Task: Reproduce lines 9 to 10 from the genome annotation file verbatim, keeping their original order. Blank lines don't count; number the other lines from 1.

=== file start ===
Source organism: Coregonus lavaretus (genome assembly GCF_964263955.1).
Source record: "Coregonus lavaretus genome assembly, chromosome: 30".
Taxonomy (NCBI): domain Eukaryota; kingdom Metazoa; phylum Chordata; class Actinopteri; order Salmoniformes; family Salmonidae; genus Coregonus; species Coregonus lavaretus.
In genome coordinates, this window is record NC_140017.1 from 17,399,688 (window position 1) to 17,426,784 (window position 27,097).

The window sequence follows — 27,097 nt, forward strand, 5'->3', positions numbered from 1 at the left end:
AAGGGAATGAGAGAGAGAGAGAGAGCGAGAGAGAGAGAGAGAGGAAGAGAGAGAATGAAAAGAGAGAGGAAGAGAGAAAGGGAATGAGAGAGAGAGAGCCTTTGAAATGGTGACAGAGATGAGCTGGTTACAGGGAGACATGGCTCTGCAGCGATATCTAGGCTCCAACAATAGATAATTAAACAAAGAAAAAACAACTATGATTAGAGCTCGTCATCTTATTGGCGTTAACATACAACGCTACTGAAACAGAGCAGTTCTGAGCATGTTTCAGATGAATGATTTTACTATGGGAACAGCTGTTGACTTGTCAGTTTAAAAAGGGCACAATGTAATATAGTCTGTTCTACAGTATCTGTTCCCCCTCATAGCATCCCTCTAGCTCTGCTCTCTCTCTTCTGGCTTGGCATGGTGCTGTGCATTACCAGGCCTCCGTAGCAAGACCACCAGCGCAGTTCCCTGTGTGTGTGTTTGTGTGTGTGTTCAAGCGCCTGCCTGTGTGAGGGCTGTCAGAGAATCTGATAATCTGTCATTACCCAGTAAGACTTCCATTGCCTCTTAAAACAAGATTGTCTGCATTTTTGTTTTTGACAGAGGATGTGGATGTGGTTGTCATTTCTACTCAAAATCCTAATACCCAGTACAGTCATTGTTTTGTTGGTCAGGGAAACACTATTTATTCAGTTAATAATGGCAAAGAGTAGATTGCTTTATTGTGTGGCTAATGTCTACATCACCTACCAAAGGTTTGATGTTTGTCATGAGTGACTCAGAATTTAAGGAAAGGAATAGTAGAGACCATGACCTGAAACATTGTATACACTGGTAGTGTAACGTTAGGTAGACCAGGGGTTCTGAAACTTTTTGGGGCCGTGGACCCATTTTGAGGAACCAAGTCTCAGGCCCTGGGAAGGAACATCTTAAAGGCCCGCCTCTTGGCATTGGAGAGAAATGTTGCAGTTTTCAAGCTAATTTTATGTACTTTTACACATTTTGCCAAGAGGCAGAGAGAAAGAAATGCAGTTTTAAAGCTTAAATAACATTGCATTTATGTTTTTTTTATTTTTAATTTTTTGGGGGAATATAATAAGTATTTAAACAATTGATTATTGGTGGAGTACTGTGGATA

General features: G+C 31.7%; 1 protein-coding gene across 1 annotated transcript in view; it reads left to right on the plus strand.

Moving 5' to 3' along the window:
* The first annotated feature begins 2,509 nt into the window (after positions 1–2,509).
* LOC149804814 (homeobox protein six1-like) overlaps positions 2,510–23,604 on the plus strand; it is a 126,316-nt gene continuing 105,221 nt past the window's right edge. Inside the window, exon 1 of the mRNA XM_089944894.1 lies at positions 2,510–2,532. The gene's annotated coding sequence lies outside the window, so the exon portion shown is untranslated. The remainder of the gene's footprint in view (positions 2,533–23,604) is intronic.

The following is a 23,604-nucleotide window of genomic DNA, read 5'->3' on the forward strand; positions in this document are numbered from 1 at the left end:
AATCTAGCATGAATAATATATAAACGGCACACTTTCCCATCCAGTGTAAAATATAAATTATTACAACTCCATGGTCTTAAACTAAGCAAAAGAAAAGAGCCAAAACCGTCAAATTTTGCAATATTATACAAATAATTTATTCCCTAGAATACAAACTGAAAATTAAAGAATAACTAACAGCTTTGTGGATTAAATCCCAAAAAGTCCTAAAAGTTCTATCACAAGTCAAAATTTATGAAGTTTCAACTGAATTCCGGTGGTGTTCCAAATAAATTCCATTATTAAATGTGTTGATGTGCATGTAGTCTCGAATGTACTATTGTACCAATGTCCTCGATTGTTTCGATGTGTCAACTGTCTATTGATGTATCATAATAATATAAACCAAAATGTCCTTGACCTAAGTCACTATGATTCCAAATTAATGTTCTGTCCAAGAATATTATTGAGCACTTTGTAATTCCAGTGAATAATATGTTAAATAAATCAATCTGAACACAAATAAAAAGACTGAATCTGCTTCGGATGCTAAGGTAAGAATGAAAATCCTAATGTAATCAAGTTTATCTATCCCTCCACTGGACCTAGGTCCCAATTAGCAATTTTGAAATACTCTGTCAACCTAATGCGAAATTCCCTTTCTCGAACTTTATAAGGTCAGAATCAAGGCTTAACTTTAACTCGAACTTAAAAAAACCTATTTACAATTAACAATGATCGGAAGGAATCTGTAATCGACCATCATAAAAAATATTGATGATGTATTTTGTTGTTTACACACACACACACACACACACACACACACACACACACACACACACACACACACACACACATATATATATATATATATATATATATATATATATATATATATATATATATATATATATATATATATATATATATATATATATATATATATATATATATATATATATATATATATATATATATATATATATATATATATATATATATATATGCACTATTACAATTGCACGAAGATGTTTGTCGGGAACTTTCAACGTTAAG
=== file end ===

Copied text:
* The first annotated feature begins 2,509 nt into the window (after positions 1–2,509).
* LOC149804814 (homeobox protein six1-like) overlaps positions 2,510–23,604 on the plus strand; it is a 126,316-nt gene continuing 105,221 nt past the window's right edge. Inside the window, exon 1 of the mRNA XM_089944894.1 lies at positions 2,510–2,532. The gene's annotated coding sequence lies outside the window, so the exon portion shown is untranslated. The remainder of the gene's footprint in view (positions 2,533–23,604) is intronic.